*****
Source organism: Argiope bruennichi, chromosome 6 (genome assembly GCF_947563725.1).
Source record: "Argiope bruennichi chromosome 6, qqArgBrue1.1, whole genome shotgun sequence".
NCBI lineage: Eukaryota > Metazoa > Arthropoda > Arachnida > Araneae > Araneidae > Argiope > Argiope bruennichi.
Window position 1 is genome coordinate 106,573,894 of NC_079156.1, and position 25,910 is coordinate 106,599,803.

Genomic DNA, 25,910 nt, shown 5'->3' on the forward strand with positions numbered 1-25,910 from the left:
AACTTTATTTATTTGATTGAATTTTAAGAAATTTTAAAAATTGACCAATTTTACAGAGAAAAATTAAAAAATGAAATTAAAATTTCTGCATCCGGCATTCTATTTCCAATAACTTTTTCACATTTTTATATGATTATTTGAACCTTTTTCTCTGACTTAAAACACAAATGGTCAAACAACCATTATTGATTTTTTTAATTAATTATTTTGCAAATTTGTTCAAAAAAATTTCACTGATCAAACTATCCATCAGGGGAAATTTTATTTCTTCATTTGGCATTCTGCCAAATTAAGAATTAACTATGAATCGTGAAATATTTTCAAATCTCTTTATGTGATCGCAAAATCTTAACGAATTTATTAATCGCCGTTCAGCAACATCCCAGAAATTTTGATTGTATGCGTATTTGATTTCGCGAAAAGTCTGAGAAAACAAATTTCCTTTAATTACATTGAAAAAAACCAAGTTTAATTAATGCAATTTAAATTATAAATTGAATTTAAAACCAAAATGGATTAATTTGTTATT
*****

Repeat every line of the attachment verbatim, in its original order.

Source organism: Argiope bruennichi, chromosome 6 (genome assembly GCF_947563725.1).
Source record: "Argiope bruennichi chromosome 6, qqArgBrue1.1, whole genome shotgun sequence".
NCBI lineage: Eukaryota > Metazoa > Arthropoda > Arachnida > Araneae > Araneidae > Argiope > Argiope bruennichi.
Window position 1 is genome coordinate 106,573,894 of NC_079156.1, and position 25,910 is coordinate 106,599,803.

Genomic DNA, 25,910 nt, shown 5'->3' on the forward strand with positions numbered 1-25,910 from the left:
AACTTTATTTATTTGATTGAATTTTAAGAAATTTTAAAAATTGACCAATTTTACAGAGAAAAATTAAAAAATGAAATTAAAATTTCTGCATCCGGCATTCTATTTCCAATAACTTTTTCACATTTTTATATGATTATTTGAACCTTTTTCTCTGACTTAAAACACAAATGGTCAAACAACCATTATTGATTTTTTTAATTAATTATTTTGCAAATTTGTTCAAAAAAATTTCACTGATCAAACTATCCATCAGGGGAAATTTTATTTCTTCATTTGGCATTCTGCCAAATTAAGAATTAACTATGAATCGTGAAATATTTTCAAATCTCTTTATGTGATCGCAAAATCTTAACGAATTTATTAATCGCCGTTCAGCAACATCCCAGAAATTTTGATTGTATGCGTATTTGATTTCGCGAAAAGTCTGAGAAAACAAATTTCCTTTAATTACATTGAAAAAAACCAAGTTTAATTAATGCAATTTAAATTATAAATTGAATTTAAAACCAAAATGGATTAATTTGTTATT